Jason Briner, Professor of Geology
Jason Briner, professor of Geology, and his students comprise the Paleoclimate Lab in the Department of Geology. Their research on global climate change is funded by the National Science Foundation and focuses on the processes and timing of alpine glacier and ice sheet change, using a variety of approaches, including lacustrine sediment proxies and cosmogenic exposure dating. They study ice sheet processes and the history of glaciation to understand arctic climate change during the Pleistocene and the Holocene, use cosmogenic radionuclides to date glacial features and to understand basal ice sheet processes, and employ standard paleolimnologic techniques on both organic and proglacial sediments to understand paleoenvironmental change on many timescales (last century, Holocene, late Pleistocene, earlier interglacials).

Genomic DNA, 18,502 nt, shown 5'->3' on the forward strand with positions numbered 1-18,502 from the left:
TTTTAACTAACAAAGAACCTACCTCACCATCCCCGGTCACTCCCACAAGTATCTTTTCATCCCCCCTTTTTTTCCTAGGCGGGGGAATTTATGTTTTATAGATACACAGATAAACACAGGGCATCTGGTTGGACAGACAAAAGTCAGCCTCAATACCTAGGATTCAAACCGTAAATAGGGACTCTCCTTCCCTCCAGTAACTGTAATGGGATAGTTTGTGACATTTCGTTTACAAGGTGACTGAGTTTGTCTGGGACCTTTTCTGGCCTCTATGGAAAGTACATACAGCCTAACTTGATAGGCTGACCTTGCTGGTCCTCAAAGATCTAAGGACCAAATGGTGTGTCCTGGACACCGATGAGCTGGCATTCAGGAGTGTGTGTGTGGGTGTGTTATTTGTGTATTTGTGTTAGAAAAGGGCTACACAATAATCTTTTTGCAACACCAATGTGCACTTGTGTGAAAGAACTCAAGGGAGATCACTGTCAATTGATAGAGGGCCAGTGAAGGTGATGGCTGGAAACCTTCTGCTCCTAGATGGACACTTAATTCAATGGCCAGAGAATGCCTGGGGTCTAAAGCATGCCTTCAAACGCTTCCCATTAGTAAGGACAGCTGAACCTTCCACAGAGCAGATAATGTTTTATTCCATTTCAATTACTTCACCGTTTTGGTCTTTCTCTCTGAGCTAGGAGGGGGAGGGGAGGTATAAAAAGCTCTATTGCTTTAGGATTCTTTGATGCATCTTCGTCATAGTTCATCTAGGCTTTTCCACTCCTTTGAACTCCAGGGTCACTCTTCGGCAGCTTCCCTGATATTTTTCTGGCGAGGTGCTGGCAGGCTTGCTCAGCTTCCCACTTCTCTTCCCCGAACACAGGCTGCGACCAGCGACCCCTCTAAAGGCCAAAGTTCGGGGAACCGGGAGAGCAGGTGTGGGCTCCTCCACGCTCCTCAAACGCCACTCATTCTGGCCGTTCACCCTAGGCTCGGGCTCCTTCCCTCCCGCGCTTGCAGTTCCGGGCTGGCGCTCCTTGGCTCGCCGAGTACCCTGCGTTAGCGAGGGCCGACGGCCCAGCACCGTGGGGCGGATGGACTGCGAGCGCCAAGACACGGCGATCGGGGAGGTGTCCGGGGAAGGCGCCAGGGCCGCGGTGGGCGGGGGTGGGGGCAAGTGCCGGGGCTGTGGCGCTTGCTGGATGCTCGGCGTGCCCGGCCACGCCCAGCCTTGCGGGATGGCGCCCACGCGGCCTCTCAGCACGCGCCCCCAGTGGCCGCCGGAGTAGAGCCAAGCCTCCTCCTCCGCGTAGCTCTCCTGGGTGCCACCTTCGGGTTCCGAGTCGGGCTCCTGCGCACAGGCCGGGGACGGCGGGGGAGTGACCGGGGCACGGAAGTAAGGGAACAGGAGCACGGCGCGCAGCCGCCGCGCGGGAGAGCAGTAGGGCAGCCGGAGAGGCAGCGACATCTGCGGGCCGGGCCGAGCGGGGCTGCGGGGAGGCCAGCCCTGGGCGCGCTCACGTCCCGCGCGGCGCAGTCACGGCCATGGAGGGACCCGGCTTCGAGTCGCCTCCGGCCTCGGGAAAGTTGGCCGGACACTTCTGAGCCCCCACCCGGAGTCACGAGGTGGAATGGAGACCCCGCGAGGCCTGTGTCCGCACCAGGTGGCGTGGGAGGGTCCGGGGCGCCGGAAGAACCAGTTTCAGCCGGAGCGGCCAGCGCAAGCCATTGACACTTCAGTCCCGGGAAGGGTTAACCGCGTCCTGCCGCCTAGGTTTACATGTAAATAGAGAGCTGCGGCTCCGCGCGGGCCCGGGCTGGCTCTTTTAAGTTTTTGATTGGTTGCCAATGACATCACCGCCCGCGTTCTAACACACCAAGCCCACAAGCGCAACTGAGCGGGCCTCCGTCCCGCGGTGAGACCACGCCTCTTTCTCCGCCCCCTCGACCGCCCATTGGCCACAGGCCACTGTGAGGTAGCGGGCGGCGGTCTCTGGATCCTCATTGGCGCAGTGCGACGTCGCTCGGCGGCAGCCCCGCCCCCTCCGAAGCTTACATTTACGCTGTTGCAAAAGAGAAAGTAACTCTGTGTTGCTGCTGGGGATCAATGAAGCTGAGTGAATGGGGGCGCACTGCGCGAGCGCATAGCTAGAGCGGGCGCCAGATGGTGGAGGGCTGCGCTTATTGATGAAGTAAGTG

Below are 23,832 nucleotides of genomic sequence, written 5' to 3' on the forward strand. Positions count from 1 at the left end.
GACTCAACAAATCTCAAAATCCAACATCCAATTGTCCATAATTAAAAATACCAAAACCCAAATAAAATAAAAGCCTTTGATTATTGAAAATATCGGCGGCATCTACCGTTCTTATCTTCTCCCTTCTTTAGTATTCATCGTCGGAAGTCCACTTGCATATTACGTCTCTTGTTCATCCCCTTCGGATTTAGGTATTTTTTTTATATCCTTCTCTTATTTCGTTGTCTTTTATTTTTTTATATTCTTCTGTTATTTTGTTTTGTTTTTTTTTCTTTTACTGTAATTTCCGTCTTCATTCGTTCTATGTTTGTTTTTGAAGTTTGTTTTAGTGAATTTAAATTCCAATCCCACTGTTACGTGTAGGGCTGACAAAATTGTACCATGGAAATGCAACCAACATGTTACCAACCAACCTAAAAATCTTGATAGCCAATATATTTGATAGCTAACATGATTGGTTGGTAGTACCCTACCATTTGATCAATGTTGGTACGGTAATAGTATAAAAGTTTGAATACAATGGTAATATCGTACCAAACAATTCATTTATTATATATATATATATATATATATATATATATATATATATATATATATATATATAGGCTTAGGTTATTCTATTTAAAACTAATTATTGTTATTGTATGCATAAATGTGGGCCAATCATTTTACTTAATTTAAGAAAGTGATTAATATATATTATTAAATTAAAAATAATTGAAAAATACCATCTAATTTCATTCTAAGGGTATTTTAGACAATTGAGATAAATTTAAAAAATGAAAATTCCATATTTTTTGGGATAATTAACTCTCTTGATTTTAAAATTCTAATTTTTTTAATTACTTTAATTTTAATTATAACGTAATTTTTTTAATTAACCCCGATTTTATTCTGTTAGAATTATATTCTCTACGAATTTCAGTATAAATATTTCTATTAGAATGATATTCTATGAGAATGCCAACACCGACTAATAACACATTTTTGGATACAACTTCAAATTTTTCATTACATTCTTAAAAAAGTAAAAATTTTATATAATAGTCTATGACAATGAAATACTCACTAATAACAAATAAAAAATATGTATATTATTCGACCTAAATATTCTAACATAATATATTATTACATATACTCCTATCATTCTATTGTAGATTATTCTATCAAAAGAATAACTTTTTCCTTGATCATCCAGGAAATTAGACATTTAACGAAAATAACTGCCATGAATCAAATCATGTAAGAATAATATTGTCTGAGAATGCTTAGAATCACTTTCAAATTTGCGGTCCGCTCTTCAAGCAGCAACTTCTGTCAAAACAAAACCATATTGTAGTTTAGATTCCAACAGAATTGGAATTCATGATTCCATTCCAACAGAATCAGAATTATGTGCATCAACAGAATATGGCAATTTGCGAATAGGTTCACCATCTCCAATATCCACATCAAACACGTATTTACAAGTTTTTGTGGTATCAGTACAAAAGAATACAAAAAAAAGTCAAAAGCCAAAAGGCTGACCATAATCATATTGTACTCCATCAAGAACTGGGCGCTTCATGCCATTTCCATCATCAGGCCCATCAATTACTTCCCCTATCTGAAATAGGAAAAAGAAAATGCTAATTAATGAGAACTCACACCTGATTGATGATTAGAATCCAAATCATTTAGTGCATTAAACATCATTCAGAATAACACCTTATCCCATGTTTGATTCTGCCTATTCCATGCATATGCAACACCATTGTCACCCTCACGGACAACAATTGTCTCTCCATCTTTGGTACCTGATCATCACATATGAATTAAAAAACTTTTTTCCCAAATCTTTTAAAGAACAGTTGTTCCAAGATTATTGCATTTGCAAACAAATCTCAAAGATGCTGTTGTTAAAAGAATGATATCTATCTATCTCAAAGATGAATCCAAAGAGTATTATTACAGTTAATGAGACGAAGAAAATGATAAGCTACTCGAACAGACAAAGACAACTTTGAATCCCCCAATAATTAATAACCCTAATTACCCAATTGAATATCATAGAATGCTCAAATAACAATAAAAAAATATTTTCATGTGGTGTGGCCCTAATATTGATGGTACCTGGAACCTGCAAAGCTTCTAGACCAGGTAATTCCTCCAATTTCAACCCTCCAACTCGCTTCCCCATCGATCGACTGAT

Students play a major role in Briner’s research. Graduate students conduct their thesis work about how glaciers are responding to global climate change. Undergraduate students conduct research in his paleoclimate lab; some of them travel to remote corners of the Arctic on research trips. He also incorporates climate change research into his courses to reach a broader undergraduate audience. Briner teaches about climate change in Discovery Seminars, undergraduate introductory lectures, and in upper-division classes for undergraduate and graduate students.
Briner’s and his students’ research focus is on Arctic climate change, seeking to resolve unanswered questions about climate, glaciers and sea level rise. Their work lately is focused on Greenland. “We are working hard to make sense of the Greenland Ice Sheet’s response to global warming. It turns out that it isn’t totally straight-forward. The current pattern of ice sheet change is noisy, and we are working to better understand this noise. Equal parts discovering and head-scratching, I find it great fun and tremendously rewarding.